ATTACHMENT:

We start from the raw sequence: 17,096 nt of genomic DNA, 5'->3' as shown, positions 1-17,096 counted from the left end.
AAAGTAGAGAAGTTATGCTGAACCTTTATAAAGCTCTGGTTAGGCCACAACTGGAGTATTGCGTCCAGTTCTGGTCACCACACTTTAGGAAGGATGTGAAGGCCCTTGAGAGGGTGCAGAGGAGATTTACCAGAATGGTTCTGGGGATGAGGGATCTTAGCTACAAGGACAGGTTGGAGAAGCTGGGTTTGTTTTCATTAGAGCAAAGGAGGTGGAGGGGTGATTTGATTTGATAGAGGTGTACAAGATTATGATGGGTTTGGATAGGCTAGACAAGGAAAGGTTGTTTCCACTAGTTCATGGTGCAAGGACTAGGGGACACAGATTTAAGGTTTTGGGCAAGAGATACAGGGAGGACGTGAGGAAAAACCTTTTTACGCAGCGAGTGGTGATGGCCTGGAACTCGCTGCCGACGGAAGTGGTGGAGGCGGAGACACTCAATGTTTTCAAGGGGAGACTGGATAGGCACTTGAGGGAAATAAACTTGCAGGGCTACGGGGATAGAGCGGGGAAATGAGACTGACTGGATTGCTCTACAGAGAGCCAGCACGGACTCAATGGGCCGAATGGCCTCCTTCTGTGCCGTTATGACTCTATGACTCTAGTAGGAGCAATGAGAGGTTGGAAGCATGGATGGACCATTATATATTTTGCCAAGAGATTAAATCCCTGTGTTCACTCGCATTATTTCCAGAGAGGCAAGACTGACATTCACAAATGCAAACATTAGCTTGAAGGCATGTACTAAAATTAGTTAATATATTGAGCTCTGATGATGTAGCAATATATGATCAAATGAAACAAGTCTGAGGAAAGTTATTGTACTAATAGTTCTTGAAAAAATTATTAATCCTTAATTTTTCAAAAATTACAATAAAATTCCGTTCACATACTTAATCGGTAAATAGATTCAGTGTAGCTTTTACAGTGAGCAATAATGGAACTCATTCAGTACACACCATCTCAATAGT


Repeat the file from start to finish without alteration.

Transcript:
We start from the raw sequence: 17,096 nt of genomic DNA, 5'->3' as shown, positions 1-17,096 counted from the left end.
AAAGTAGAGAAGTTATGCTGAACCTTTATAAAGCTCTGGTTAGGCCACAACTGGAGTATTGCGTCCAGTTCTGGTCACCACACTTTAGGAAGGATGTGAAGGCCCTTGAGAGGGTGCAGAGGAGATTTACCAGAATGGTTCTGGGGATGAGGGATCTTAGCTACAAGGACAGGTTGGAGAAGCTGGGTTTGTTTTCATTAGAGCAAAGGAGGTGGAGGGGTGATTTGATTTGATAGAGGTGTACAAGATTATGATGGGTTTGGATAGGCTAGACAAGGAAAGGTTGTTTCCACTAGTTCATGGTGCAAGGACTAGGGGACACAGATTTAAGGTTTTGGGCAAGAGATACAGGGAGGACGTGAGGAAAAACCTTTTTACGCAGCGAGTGGTGATGGCCTGGAACTCGCTGCCGACGGAAGTGGTGGAGGCGGAGACACTCAATGTTTTCAAGGGGAGACTGGATAGGCACTTGAGGGAAATAAACTTGCAGGGCTACGGGGATAGAGCGGGGAAATGAGACTGACTGGATTGCTCTACAGAGAGCCAGCACGGACTCAATGGGCCGAATGGCCTCCTTCTGTGCCGTTATGACTCTATGACTCTAGTAGGAGCAATGAGAGGTTGGAAGCATGGATGGACCATTATATATTTTGCCAAGAGATTAAATCCCTGTGTTCACTCGCATTATTTCCAGAGAGGCAAGACTGACATTCACAAATGCAAACATTAGCTTGAAGGCATGTACTAAAATTAGTTAATATATTGAGCTCTGATGATGTAGCAATATATGATCAAATGAAACAAGTCTGAGGAAAGTTATTGTACTAATAGTTCTTGAAAAAATTATTAATCCTTAATTTTTCAAAAATTACAATAAAATTCCGTTCACATACTTAATCGGTAAATAGATTCAGTGTAGCTTTTACAGTGAGCAATAATGGAACTCATTCAGTACACACCATCTCAATAGT